There´s warmth and clarity to these tracks, Strønen´s restrained use of effects adding colour at crucial moments. His use of delay is excellent, deploying repeat echoes to build structures rather than construct impressive but artificial sonic spaces. Immaculately produced, with each percussive hit and textural fleck seeming to exist in a sonic environment all its own, the album has a sensuality and spaciousness that is utterly irresistible.
Here, Strønen leaves behind his instrument of predilection, the drums, to investigate a far wider range of percussive sounds and develop a series of intricate compositions with clear emphasis on the musical aspect of his work. If the setting of this album is resolutely experimental and feeds on Strønen's background in improvised work, the result is a fascinating, and surprisingly accessible, collection of compositions which evokes in turn traditional oriental Gamelan music, which serves as basis for this album, African percussions, and the work of Pierre Bastien or that of Steve Reich. Strønen works at microscopic level, conscious of capturing the smallest particles of sound and use them to make the silences in between notes resound as loud as the notes themselves. Although the pace slows down slightly on ”E… Quilibrium” and ”Mutti”, there is no respite as such to be found anywhere. Strønen creates a radical sweeping soundtrack that appears at once terribly compact and dense and incredibly vast and sparse. Elements of electro-acoustic regularly collide with frenetic sonic sentences to generate subtle emotional moments. ”Pohlitz” is at once intense and fragile, and has so much to offer that it is difficult to appreciate the full extend of Thomas Strønen's work, however this is undeniably the charm of this record, as it appears almost entirely new, yet so utterly familiar, even after repeated listen. 4.8/5. Album of the month.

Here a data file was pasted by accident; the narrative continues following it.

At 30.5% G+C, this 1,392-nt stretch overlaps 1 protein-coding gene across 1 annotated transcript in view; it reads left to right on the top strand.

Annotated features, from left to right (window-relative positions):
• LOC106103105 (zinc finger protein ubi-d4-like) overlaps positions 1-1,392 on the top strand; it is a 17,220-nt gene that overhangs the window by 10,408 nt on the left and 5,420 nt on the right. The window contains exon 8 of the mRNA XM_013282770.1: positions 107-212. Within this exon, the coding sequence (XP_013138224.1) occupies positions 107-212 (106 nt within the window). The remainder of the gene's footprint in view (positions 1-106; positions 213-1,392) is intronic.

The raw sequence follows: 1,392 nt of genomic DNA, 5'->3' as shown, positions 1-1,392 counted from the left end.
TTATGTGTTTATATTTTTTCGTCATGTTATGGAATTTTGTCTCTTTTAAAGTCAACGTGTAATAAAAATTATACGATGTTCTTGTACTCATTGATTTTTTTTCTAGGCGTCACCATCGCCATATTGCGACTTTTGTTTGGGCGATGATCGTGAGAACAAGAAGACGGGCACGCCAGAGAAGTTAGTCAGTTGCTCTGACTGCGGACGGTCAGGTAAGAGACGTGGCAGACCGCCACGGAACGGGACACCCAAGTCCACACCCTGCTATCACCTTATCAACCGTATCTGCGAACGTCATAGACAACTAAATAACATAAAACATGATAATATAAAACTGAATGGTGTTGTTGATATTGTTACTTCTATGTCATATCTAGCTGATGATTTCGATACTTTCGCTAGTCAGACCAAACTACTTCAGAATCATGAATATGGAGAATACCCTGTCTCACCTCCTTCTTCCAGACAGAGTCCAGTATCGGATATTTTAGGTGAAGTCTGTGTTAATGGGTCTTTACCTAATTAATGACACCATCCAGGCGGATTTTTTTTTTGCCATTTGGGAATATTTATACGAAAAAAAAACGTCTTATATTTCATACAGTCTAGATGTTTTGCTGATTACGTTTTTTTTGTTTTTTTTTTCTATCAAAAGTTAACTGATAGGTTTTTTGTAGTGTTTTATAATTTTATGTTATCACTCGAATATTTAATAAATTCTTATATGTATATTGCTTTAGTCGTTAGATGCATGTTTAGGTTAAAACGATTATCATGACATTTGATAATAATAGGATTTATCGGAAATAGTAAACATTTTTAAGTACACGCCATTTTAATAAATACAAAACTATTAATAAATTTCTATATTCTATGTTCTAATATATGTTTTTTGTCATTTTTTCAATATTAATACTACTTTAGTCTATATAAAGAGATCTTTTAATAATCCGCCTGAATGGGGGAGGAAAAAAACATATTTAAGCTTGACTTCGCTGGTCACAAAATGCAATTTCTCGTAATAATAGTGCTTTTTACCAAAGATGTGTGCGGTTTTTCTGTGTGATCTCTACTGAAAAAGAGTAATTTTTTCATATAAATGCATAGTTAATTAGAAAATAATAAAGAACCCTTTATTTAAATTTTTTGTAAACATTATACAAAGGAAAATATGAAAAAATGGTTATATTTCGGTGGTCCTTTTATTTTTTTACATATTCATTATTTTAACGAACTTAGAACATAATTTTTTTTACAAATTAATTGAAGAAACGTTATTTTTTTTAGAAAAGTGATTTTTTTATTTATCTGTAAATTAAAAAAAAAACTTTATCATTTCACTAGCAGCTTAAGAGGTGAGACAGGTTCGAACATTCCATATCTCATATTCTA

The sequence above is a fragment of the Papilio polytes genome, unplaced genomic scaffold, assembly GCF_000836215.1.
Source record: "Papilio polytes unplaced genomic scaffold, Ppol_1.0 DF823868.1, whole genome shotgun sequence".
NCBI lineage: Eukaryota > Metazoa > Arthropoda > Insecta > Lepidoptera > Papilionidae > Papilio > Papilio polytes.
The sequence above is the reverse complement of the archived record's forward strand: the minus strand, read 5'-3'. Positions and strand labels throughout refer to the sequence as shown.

As a member of Strønen and Storløkken (who dropped the fantastic Humcrush album in 2004) and a member of Food (with Arve Henriksen) he has a great deal of promise to live up to and this record does not disappoint in any way. This has gamelan instruments used in a way totally unfamiliar to my ears, being hit with millisecond precision and recorded beautifully to capture all the odd resonances and deep bass tones of the pots, bells and barrels. This is not an easy album to get into, there are no `big tracks' or explosions of style, yet every moment captures a beautiful original landscape and is guaranteed to sound unlike anything you have every heard previously. This is the beginning of what is going to be a stunning year for Rune Grammofon, and Pohlitz is only the first of their essential releases.
The result is fascinating, like short stories told in an alien sounding, yet easy to understand language. A refreshingly unceremonious round in a musical landscape where pretentiousness often is an annoying guest. 5/6.
Bjork's “Headphones” is evoked, and indeed, headphones is where this record really works its magic. Other influences can be discerned, the minimal compositions of Steve Reich and Michael Nyman haunt proceedings, but also the strange percussive rhythms and clanging gongs of Gamelan. Yet overall there's a playfulness at work which makes the listening experience less po-faced and more open-mouthed. This is not an album for parties, make no mistake, but neither is it impenetrable. In fact, it is difficult not to be mesmerised by the sheer difference and remote, yet warm atmosphere Strønen creates. The key is his focus on the dichotomies in the music, the disparate threads of jazz and electronics, light and dark, icy and temperate woven together to create something that really doesn't sound like anything else, even his Rune Grammofon label mates. A dispatch from far within the void.